The country of Scotland’s referendum to (once again) be independent of the United Kingdom (UK) is only days away. This is a look at the political landscape leading up to the historic vote on Thursday, Sept. 18.
A separation from England and the larger UK would not be incidental. Despite opposition amongst ordinary Scots and riots against the union throughout the country, Scotland nevertheless united with England in 1707, thus creating the Kingdom of Great Britain. If successful, Thursday’s vote will undo this 300-year marriage.
UK Prime Minister David Cameron, who is against the secession of Scotland, will present his final argument today in Aberdeen. The warnings he will issue will be obvious: Scotland and UK will be permanently separated. He will likely say that an emotional vote as a protest will nevertheless be irreparable and no going back will be possible.
Perhaps most troubling is that Scotland would likely no longer be part of the British pound, one of the world’s strongest and most stable currencies. Questions about who will be responsible for the national debt and the disposition of nuclear submarines would remain unresolved. But, as orderly as the authorities will try to make it, secession would be more than a separation, it would be an authentic divorce and possibly just as traumatic. Cameron’s warnings are correct: if Scots vote to jump ship, it will be right over the side and into a dark abyss of an unknown size. When that bottom would be struck is anyone’s guess.
Fresh polling data is inconclusive. The Survation polling company puts the “leave it as is” camp eight full points ahead while, confusingly, an ICM poll puts the cause of independence ahead by a similar margin. Such numbers could go either way in the next several days.
Although all appears cool on the surface, the policy wonks and political operatives of Scotland surely must be scrambling, trying to figure out how in the world – if indeed a “yes” vote wins – they will negotiate the possibly horrific transition. An unnamed source quoted in The Telegraph said that he or she had “never seen so many strategy papers in my life.”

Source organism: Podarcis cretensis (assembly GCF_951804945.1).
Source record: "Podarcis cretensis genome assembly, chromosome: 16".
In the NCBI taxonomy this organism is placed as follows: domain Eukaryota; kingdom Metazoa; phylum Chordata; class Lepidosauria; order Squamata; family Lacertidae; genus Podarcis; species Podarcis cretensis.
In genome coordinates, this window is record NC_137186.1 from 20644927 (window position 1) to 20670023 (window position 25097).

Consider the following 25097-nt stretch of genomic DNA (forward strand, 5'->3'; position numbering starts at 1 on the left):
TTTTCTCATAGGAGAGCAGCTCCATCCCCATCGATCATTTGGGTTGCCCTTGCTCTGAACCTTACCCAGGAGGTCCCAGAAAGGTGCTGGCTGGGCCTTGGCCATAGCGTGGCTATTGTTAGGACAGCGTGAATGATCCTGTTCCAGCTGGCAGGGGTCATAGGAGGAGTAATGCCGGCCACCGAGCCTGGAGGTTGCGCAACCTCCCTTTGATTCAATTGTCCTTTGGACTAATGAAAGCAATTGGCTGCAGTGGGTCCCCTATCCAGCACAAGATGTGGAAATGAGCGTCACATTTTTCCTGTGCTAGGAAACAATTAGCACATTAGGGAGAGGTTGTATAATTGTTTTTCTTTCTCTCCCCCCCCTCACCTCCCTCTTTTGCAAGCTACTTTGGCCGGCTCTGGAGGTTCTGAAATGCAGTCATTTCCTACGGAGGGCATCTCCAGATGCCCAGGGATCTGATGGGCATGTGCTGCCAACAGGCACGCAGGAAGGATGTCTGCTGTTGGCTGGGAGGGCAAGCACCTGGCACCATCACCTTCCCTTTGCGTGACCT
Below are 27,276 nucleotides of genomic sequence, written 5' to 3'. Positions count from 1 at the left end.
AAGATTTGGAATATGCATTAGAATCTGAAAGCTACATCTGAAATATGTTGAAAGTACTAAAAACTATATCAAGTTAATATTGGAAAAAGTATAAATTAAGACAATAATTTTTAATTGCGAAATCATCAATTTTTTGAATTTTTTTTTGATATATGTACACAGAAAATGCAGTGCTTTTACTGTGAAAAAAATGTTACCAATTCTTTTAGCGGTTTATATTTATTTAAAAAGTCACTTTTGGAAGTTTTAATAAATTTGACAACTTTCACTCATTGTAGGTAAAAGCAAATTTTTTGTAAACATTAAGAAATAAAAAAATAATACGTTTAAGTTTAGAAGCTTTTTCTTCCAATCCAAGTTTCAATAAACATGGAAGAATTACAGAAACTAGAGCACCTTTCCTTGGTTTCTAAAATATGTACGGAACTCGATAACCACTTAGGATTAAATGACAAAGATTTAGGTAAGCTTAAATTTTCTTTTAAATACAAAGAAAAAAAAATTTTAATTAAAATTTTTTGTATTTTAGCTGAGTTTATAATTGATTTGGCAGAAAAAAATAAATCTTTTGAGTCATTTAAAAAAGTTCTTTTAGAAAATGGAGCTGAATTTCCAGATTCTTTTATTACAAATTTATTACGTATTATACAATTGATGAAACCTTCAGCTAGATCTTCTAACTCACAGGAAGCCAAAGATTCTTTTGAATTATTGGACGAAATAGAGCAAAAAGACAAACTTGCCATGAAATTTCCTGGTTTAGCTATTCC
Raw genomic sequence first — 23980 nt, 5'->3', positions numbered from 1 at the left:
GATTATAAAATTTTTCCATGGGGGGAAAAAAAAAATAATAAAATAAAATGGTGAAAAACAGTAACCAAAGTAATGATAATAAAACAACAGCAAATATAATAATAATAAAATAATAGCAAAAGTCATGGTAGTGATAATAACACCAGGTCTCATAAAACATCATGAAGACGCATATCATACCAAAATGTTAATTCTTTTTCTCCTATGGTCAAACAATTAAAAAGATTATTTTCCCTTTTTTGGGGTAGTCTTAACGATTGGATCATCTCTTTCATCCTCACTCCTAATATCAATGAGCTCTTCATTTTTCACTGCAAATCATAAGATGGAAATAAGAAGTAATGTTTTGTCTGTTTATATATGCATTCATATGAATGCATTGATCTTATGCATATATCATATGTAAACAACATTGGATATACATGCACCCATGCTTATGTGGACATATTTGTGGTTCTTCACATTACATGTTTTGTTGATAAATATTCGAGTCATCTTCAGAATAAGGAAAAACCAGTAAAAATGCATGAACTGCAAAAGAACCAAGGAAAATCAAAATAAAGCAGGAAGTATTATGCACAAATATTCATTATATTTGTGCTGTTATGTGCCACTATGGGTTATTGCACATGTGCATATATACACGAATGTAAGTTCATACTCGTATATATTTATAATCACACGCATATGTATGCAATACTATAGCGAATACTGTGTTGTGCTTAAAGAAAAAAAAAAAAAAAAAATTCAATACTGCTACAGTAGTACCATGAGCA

Many of the “No” advocates cite fearful scenarios as reasons not to split Scotland away from the UK. David Folkerts-Landau, Chief Economist with Deutsche Bank, asserts that a “Yes” vote would trigger a sequence of policy changes that would go down in history as deeply and tragically as when the United States’ Federal Reserve did not pump enough currency into that country’s economy in the 1930s, thus fueling the Great Depression.
Others, like former Deutsche Bank officer Ian Blackford and Edward McDowell, a banker with 40 years experience, characterized such claims as “disingenuous.” Blackford pointed out that Deutsche Bank failed to predict the global recession that began in 2008 so “what they are saying now is preposterous.”
Similarly, the National Union of Students (NUS), which is in favor of independence, labeled such warnings as coming from untrustworthy figures. The president of the group, Gordon Maloney, said his mind was made up when he took saw that it was big bankers and oil executives who were saying that Scots were “too stupid and uppity to manage it.” Such “pathetic threats” informed him which side he was on.
The “Yes” campaign makes some compelling promises: respect for immigrants, funded and accessible childcare, free and guaranteed higher education, removal of Trident nuclear submarines and renewable energy investment. However, ultimately, emotions may be the biggest driver of how Scots vote.
Opinion by Gregory Baskin